Maps ... I love them. My grandfather instilled a tremendous appreciation for the art / science of cartography, and the essentiality of being proficient in geography. He was neither a professional cartographer nor an expert geographer, but he studied maps on a regular basis. I often saw him doing this when I was a child, but I only really began to understand how captivating a study of geography can be.
When it comes to ancestry and genealogical research, maps can be of tremendous help to those who are combing the records for links to their own pasts. There are multitudes of excellent maps to be seen and studied. Some are readily accessible (and widely circulated online), but others have been seen by a relatively small number of people. I will be combing the online archives for useful and interesting maps of Ireland and posting the best of what I find here in The Wild Geese community for all the ancestry enthusiasts among us (and there are many). I'll try to keep an updated network of links to all the maps I share here at TheWildGeese.com at the bottom of this page and all other pages to come.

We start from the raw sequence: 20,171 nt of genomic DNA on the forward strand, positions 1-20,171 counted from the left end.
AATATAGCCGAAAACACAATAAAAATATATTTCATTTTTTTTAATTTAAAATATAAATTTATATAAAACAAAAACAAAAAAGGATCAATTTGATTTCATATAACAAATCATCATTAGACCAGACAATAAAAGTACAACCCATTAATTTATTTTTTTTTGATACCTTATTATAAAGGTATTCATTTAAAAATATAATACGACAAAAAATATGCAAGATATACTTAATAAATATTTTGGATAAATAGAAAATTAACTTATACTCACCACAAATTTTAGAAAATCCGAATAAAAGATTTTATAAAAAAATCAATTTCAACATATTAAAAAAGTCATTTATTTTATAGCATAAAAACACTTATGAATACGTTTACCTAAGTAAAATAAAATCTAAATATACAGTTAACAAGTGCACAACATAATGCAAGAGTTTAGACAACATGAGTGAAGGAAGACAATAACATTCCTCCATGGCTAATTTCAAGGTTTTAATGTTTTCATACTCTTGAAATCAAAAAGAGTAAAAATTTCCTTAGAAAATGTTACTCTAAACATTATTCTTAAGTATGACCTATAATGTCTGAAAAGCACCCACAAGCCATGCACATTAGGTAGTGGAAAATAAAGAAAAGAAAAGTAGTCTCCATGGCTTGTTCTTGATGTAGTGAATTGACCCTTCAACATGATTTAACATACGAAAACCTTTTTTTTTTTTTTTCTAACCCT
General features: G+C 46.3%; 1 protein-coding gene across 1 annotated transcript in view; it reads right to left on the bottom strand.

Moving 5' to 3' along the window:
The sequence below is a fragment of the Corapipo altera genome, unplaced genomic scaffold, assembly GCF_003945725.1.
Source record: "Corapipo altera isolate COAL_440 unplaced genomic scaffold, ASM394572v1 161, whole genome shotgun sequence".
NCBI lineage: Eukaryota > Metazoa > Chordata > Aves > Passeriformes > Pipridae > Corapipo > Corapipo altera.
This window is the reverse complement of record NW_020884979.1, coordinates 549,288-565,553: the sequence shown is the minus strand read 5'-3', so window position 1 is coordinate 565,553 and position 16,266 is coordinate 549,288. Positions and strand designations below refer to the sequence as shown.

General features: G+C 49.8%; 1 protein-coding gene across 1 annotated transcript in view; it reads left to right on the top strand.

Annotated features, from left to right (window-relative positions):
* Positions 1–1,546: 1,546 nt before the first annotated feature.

This first map (which can be enlarged by clicking on the image above) is a beautiful one depicting the distribution of Ireland's families around A.D. 1300. This puts it right at the beginning of the Late Middle Ages. The map itself was drawn centuries later; but as far as I can tell, it is an accurate representation of how Ireland was being ruled by her native Gaelic families around that time.
This map will differ from later depictions since many Anglo-Irish and Norman families would either have not yet arrived or taken a strong foothold in the areas in which they would eventually settle. Thus, if your surname is not of old Gaelic stock, you may not find it on this map. Also, the surnames are written in Irish, so if you're not familiar with the original Irish versions of these names, be prepared to do a bit of thinking and/or research on that.
Just a note on the clarity of the image: When the map is enlarged, the printing is a bit pixelated. Most names can still be made out, but they're not razor sharp.
Interested in your own Irish roots? Join the "Irish Ancestry" members' group.
Geo-Genealogy of Irish Surnames (based on 1890 census)